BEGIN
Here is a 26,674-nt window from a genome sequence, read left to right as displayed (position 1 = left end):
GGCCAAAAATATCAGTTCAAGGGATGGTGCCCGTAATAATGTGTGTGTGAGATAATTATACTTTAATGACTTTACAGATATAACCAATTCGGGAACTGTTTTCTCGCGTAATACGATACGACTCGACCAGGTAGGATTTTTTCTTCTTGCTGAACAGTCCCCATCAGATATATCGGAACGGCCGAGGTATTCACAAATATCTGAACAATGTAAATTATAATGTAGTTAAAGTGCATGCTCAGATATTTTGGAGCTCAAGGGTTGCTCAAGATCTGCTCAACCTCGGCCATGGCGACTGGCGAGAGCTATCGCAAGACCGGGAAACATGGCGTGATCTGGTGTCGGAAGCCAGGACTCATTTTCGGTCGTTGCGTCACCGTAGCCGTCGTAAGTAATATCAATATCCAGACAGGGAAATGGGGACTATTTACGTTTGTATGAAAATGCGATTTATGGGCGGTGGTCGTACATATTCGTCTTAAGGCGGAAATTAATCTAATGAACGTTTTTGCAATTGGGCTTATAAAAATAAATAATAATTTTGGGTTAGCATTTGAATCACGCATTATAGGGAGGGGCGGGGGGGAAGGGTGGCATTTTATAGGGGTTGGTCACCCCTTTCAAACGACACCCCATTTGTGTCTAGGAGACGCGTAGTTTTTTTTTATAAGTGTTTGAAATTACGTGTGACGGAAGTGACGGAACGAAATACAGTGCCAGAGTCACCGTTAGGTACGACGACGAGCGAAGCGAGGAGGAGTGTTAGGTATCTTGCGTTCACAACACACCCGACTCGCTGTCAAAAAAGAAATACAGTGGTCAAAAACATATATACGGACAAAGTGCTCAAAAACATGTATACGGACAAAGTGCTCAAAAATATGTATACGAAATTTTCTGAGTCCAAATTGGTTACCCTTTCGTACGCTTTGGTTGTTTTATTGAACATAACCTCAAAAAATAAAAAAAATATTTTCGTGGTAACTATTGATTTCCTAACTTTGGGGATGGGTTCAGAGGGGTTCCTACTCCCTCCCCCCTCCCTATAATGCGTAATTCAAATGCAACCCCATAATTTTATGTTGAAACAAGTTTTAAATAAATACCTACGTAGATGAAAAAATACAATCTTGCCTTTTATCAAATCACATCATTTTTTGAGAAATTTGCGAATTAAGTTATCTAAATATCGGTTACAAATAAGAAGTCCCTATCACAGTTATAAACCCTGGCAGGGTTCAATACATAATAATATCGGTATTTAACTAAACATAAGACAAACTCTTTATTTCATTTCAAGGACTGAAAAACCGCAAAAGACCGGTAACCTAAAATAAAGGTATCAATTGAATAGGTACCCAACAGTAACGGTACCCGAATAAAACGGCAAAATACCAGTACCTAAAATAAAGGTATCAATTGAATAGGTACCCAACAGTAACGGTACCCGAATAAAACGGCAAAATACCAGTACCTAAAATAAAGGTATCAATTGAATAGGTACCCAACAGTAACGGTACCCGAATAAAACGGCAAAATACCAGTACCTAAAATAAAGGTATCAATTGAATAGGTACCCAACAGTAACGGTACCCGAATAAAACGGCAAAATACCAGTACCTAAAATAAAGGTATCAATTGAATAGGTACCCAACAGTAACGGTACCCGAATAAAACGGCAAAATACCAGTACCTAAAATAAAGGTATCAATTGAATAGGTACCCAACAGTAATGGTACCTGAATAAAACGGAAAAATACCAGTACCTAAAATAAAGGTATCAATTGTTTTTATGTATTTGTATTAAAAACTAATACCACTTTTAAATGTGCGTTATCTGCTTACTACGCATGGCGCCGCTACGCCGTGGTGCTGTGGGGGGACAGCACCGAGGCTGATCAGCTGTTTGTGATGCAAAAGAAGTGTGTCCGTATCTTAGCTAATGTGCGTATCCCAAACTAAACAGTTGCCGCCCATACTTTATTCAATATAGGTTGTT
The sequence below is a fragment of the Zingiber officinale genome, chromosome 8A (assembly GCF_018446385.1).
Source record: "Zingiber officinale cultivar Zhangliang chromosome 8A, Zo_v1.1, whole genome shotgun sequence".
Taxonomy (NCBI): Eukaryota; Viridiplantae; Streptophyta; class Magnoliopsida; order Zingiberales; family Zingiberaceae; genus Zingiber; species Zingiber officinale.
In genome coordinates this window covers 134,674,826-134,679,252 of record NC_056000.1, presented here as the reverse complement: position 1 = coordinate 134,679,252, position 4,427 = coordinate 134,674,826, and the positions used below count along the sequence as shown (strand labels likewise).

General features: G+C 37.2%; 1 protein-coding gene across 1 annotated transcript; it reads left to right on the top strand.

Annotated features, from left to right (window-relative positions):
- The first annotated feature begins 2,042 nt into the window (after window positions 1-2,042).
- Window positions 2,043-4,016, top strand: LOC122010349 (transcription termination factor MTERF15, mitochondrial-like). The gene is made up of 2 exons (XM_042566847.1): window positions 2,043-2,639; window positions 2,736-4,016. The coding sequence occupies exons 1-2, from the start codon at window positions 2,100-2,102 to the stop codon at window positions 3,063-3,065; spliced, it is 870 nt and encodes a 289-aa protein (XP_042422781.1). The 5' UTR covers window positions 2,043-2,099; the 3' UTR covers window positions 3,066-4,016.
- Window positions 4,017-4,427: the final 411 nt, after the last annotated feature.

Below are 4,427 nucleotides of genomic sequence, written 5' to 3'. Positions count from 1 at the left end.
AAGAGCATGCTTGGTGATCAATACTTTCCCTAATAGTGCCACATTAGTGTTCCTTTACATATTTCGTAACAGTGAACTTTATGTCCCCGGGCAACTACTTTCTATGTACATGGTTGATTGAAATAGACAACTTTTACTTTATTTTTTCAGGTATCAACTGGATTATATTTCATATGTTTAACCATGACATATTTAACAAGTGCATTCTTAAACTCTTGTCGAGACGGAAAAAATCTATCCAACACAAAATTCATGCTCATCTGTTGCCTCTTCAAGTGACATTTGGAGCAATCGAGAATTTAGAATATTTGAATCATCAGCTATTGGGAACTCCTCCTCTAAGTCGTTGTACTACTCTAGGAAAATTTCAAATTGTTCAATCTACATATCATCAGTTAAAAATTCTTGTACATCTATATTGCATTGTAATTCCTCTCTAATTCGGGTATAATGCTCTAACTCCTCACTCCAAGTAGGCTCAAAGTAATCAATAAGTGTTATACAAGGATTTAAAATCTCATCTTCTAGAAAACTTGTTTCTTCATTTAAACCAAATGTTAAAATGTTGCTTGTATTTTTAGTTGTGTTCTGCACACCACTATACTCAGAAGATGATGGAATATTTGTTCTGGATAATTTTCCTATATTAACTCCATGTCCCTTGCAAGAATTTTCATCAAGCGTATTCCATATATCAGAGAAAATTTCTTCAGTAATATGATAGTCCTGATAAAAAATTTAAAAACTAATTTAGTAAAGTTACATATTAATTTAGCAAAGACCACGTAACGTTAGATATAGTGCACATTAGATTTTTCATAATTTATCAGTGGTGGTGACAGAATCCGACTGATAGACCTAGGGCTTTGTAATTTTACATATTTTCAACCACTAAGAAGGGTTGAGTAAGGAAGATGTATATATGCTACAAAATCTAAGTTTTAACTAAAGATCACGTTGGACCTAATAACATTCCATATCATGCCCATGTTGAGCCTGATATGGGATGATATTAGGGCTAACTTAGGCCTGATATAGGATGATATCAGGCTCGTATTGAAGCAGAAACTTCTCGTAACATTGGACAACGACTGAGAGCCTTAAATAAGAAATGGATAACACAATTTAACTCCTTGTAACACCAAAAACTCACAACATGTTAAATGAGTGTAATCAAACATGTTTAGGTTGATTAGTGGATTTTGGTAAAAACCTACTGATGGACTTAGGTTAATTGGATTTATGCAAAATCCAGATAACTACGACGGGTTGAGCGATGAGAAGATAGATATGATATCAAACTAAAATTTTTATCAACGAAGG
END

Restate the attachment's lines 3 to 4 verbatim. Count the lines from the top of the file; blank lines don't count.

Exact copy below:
The sequence below is a fragment of the Zingiber officinale genome, chromosome 8A (assembly GCF_018446385.1).
Source record: "Zingiber officinale cultivar Zhangliang chromosome 8A, Zo_v1.1, whole genome shotgun sequence".